The high cost of grain is pricing many beef producing countries out of the market, leaving a gap for South Africa and the US to fill. This is according to Lee Leachman, chief executive of the Leachman Cattle Company in the US, at the Stockmans School in Free State.
He explained that the price of feed has doubled because maize is now also used for the production of biofuel. “Most countries can’t afford to feed their cattle grain, because consumers can’t afford to pay the higher price of this meat. I believe that high grain prices will keep other countries out of the grain-fed beef market.”
Leachman added that although global fears that oil would run out were unfounded, the commodity would become increasingly expensive and since maize, beef and oil prices were linked, the cost of beef production would increase.
“There will be fewer people enjoying steaks in 2020 because they will not be able to afford it. This is because of an increased demand for beef and a decreased supply. Grain will take land from beef production because of the high grain prices. Cattle production is down 6% over the last decade. Global cattle numbers have peaked forever and are on a downward trend.”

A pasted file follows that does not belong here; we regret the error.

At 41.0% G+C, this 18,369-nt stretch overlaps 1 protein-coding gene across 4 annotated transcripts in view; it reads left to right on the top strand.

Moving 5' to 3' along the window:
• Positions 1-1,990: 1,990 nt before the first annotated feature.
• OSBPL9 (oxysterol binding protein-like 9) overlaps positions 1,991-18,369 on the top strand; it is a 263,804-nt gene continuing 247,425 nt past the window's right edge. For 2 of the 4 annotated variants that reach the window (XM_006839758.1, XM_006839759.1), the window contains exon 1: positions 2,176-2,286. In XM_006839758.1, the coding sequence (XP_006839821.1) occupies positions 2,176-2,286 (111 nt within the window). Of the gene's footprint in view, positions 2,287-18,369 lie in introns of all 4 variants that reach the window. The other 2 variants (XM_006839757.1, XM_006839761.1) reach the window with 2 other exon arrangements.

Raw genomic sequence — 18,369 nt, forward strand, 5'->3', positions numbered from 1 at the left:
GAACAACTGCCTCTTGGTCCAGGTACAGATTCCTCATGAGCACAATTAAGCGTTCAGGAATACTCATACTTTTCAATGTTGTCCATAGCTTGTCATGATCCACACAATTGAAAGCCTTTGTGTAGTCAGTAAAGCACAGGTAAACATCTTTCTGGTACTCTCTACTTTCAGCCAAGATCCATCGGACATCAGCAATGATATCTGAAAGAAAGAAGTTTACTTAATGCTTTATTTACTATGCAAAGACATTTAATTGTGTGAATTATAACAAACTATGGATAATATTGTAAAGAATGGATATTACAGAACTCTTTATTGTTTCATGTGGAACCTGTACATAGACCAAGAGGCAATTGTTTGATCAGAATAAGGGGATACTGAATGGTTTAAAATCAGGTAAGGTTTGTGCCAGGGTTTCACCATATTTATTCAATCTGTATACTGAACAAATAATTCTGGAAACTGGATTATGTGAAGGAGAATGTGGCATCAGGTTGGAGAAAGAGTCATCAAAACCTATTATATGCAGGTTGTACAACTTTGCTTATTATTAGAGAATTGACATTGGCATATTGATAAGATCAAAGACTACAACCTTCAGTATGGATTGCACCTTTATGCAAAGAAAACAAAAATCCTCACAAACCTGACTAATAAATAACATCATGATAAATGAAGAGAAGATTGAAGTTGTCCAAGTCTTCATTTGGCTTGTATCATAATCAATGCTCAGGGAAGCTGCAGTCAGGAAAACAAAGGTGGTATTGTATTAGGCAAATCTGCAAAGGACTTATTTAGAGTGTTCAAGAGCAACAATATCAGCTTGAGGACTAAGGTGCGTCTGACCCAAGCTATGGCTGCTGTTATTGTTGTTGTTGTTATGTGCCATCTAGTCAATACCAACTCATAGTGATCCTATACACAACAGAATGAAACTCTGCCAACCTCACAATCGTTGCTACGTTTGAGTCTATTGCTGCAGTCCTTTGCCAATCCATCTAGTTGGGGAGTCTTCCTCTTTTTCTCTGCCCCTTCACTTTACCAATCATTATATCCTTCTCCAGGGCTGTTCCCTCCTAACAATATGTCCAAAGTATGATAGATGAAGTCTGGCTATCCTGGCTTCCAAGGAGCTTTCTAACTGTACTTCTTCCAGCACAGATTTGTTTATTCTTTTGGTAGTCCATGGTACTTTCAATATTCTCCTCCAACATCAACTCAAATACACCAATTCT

Leachman said that grazing land prices have more than tripled in the last decade and it is difficult to make a profit on beef. “This will change the way we look at a carcass and how it is cut up. Steaks will be cut in half to produce more beef from fewer cattle.
There will also be an expansion in the use of beta-agonists like Zilmax, to increase carcass lean yield.” He commented that the number of millionaires in China and India increases by 20% annually, resulting in a higher demand for beef. “High quality meats (grain-fed) will go to India and China because they have the buying power. Farmers who grow grain and beef will profit from this new market.”
Meanwhile, Hannes Haasbroek, general manager of B Hurwitz Farming near Ermelo, said that the high price of beef is as a result of a declining number of cattle farmers due to land claims and the poor economy. A shortage of breeding stock has also led to a decline in cattle numbers.
“Feedlots are struggling because the high maize prices have resulted in higher weaner prices, and consumers are becoming sensitive to high prices. Lamb prices have already declined because consumers were showing resistance. “Beef has also decreased in demand due to high prices, but it is only a matter of time before the consumer gets used to higher prices and demand will stabilise,” concluded Haasbroek. – Lindi van Rooyen